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Epigenetics: How many methylation patterns can be attributed to ethnic ancestry?

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From Anna Azvolinsky at The Scientist:

In a study published last week (January 3) in eLife, Burchard and colleagues showed that about 75 percent of methylation signatures could be explained by the children’s genetic ancestry. The other 25 percent, however, is likely due to social or environmental factors that co-vary with self-identified race/ethnicity. The study is among the first to probe how the epigenome is influenced by genetic ancestry. Additional investigations are needed to better understand to what extent race and ethnicity are interchangeable with genetic ancestry, experts say.

It is challenging to draw conclusions from methylation analyses like this one because “a lot of the variation can be explained by background genetic variation of individuals,” noted Conley. In other words, “just because the methylation pattern is not associated with a distinct ancestry-related genetic marker, does not necessarily mean it is due to environmental causes,” he said.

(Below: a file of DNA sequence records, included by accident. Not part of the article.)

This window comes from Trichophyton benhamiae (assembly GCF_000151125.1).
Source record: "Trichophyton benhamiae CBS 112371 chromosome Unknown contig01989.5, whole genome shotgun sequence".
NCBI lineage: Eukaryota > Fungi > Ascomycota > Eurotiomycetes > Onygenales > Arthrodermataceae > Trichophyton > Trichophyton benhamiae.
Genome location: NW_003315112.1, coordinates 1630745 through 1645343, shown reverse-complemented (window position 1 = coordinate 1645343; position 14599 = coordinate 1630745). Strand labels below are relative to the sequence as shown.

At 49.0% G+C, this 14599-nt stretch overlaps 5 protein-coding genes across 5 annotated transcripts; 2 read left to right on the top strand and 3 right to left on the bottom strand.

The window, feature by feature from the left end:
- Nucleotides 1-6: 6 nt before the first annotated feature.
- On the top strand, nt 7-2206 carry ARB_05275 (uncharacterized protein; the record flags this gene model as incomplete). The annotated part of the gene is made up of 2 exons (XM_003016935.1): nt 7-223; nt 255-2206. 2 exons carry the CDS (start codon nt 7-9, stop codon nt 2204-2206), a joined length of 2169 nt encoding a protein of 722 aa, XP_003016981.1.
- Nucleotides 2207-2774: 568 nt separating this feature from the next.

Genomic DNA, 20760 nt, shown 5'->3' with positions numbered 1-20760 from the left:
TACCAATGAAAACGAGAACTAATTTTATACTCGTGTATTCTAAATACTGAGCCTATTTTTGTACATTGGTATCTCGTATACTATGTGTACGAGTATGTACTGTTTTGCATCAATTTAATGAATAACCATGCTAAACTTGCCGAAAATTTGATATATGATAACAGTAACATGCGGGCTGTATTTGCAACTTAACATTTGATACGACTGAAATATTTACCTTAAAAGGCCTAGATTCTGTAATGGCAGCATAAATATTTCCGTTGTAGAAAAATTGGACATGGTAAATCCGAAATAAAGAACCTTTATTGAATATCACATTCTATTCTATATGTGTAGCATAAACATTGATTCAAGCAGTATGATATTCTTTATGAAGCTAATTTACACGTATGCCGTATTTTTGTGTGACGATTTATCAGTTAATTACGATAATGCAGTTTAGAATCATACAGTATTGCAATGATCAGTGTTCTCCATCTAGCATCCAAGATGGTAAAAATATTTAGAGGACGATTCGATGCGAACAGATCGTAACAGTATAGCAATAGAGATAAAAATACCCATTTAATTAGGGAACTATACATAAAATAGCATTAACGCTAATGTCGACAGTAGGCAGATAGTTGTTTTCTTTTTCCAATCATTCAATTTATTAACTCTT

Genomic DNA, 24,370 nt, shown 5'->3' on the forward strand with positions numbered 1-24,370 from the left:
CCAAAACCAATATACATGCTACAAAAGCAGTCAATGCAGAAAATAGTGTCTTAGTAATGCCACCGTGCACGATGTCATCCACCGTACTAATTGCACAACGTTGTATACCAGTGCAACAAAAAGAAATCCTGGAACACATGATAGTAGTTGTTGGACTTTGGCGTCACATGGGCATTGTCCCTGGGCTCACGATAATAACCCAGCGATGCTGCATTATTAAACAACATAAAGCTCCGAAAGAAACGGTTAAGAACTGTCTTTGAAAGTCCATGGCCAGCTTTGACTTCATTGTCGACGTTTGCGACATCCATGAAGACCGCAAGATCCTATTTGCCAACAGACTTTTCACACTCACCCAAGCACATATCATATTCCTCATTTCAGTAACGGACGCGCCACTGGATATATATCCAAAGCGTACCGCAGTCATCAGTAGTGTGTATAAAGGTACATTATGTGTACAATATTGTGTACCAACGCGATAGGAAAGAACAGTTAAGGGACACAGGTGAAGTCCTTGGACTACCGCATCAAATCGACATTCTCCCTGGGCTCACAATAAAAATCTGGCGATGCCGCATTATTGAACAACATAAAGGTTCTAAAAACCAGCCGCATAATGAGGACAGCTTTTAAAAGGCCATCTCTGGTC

Further, the field is only beginning to fully understanding which loci are linked to genetic ancestry. “We are still in the early days of understanding genotype-phenotype relationships of genomic ancestry,” said Conley. More.

One hopes that researchers won’t be scared away merely by PC cultural sensitivity issues.

In later life, most people contend with chronic diseases and knowing about specific relationships between genes, gene switches (epigenetics), and environment in one’s own situation may help one enjoy a healthy old age. We have the advantage of much more information than in the past, but understanding and explaining it will be a chore. Good thing the selfish gene died out last year. 🙂

See also: Stories that mattered in 2016: 3: Epigenetics becomes, increasingly, a normal study area in science

Epigenetic change: Lamarck, wake up, you’re wanted in the conference room!


Will selfish gene concept die as its proponents retire?

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